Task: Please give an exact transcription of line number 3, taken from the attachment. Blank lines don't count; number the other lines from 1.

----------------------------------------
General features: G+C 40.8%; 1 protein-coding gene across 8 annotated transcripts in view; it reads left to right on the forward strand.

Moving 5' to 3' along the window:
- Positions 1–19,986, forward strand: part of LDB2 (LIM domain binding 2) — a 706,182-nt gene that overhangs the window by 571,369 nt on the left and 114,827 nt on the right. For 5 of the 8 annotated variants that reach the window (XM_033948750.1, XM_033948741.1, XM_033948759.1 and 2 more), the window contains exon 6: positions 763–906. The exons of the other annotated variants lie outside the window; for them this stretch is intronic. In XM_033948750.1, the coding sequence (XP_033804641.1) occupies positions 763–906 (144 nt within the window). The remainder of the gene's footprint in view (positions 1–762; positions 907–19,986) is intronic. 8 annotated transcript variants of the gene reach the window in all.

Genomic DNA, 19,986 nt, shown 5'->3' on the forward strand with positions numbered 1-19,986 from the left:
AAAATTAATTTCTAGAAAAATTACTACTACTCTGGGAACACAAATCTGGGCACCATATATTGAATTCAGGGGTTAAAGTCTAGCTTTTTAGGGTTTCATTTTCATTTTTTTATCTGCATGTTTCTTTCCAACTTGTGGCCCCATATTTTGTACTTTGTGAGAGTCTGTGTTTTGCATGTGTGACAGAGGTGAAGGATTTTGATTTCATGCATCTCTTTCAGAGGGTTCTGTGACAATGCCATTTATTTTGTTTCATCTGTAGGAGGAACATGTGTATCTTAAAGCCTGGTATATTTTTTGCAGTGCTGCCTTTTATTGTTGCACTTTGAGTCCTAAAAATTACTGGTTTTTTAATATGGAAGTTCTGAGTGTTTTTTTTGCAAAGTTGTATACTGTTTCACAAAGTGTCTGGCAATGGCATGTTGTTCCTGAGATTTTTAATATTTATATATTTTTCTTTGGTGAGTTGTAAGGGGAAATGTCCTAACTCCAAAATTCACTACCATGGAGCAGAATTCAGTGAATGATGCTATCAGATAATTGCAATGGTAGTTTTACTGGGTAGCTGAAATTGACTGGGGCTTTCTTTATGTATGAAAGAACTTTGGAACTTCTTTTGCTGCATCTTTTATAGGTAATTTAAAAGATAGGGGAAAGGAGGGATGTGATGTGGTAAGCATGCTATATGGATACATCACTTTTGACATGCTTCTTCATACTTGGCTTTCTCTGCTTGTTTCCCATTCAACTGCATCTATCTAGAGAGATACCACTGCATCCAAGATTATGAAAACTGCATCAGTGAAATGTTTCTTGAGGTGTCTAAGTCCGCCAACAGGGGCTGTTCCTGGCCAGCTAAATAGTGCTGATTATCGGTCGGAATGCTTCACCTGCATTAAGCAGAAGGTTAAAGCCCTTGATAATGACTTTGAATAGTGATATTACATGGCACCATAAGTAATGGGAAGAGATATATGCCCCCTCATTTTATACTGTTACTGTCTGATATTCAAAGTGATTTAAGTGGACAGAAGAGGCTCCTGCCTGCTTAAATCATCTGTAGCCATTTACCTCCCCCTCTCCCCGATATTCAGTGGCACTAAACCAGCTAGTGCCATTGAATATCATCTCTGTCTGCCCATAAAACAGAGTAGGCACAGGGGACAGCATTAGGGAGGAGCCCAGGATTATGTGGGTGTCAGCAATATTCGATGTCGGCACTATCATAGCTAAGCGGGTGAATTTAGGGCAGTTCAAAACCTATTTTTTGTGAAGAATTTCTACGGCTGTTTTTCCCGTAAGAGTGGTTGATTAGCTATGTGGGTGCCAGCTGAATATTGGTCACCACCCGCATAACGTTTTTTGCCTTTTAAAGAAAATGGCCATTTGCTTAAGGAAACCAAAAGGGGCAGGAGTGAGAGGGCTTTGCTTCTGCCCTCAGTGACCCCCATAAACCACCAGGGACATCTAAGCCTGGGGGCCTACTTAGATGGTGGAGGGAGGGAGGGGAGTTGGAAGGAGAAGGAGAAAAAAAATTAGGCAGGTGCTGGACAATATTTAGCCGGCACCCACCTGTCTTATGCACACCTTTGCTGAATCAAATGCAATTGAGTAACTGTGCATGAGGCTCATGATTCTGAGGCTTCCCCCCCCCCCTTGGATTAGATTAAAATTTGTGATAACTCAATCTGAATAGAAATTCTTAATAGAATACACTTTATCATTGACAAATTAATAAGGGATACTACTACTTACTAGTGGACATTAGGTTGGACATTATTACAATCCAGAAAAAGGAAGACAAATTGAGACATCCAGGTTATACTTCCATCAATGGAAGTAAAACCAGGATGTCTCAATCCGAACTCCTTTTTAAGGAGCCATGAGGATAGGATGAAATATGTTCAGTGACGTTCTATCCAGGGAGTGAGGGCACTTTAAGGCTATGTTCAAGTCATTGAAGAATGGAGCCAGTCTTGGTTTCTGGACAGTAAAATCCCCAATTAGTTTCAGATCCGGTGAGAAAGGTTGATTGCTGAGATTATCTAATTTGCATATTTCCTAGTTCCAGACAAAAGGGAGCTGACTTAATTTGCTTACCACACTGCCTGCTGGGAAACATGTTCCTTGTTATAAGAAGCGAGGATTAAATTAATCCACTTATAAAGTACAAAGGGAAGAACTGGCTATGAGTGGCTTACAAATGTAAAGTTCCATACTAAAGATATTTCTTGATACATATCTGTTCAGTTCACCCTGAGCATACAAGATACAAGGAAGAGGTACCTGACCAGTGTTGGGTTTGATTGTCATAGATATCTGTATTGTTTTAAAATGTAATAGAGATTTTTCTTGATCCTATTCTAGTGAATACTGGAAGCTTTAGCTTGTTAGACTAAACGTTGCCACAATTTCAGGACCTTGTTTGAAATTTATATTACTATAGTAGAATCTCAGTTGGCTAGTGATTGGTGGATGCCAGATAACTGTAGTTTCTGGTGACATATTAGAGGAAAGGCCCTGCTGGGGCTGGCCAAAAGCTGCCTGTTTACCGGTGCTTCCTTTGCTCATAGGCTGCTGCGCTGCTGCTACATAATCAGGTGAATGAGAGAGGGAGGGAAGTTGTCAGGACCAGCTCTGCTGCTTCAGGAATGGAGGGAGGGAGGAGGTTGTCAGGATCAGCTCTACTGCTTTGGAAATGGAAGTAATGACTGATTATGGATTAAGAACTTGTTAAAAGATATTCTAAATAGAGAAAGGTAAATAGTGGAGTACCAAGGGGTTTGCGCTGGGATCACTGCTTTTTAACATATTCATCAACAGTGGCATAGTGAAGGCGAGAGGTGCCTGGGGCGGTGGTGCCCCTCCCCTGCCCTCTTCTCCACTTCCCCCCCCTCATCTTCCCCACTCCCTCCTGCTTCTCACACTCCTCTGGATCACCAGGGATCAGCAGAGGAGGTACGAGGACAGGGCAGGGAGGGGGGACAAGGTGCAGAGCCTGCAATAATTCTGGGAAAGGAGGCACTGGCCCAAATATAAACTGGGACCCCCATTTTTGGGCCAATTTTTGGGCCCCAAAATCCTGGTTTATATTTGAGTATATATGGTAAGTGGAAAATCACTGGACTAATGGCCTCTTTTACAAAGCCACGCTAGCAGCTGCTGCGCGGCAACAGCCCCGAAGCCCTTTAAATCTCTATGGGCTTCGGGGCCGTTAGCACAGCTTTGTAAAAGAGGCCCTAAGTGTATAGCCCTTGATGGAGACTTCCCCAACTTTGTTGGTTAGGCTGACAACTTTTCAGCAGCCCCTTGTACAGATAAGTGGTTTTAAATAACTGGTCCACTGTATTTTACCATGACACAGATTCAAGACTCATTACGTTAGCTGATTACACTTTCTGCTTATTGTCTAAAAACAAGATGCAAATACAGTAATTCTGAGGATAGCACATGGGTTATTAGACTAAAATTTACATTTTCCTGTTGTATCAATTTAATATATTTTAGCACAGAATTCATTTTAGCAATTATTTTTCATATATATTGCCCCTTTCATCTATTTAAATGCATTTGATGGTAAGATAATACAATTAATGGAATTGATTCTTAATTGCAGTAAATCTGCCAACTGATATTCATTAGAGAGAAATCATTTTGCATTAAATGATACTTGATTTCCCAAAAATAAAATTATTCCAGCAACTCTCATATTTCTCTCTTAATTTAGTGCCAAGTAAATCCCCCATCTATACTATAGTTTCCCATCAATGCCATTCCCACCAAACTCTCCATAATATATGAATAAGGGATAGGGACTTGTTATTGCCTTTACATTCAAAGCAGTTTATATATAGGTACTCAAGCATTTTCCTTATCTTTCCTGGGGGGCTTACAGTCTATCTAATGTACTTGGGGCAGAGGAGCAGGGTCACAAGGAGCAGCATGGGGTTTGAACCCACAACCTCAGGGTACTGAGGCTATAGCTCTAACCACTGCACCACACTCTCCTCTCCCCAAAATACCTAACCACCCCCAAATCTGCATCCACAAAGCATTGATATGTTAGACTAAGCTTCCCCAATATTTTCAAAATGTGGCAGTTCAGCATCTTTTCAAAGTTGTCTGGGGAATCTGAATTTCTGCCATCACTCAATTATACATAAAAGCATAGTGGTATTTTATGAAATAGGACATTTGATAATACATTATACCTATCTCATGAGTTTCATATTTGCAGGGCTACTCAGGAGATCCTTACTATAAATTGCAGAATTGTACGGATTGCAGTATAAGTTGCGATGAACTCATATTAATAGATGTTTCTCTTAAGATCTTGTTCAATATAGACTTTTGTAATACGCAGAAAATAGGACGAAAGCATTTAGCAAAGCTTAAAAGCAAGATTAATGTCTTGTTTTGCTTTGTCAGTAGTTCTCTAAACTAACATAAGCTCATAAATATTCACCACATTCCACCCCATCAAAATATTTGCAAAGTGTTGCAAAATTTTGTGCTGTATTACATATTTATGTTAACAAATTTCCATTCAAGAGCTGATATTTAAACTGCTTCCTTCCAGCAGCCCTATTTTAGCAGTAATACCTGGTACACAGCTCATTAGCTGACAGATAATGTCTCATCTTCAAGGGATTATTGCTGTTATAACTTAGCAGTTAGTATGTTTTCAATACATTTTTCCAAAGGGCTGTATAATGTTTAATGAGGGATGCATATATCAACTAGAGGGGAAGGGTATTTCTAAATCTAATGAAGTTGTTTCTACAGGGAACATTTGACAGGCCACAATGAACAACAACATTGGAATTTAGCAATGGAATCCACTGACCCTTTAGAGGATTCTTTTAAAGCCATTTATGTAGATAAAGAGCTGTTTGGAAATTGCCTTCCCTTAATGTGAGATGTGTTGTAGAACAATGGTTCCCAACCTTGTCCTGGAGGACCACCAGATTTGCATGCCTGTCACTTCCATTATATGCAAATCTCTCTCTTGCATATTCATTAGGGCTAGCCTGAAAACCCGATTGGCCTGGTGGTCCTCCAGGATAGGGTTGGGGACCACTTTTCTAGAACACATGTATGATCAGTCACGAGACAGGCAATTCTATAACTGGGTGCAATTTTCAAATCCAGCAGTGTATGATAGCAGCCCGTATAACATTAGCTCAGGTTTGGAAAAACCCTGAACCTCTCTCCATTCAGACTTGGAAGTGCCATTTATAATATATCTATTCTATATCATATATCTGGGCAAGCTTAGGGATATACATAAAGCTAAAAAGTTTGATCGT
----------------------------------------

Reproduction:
- Positions 1–19,986, forward strand: part of LDB2 (LIM domain binding 2) — a 706,182-nt gene that overhangs the window by 571,369 nt on the left and 114,827 nt on the right. For 5 of the 8 annotated variants that reach the window (XM_033948750.1, XM_033948741.1, XM_033948759.1 and 2 more), the window contains exon 6: positions 763–906. The exons of the other annotated variants lie outside the window; for them this stretch is intronic. In XM_033948750.1, the coding sequence (XP_033804641.1) occupies positions 763–906 (144 nt within the window). The remainder of the gene's footprint in view (positions 1–762; positions 907–19,986) is intronic. 8 annotated transcript variants of the gene reach the window in all.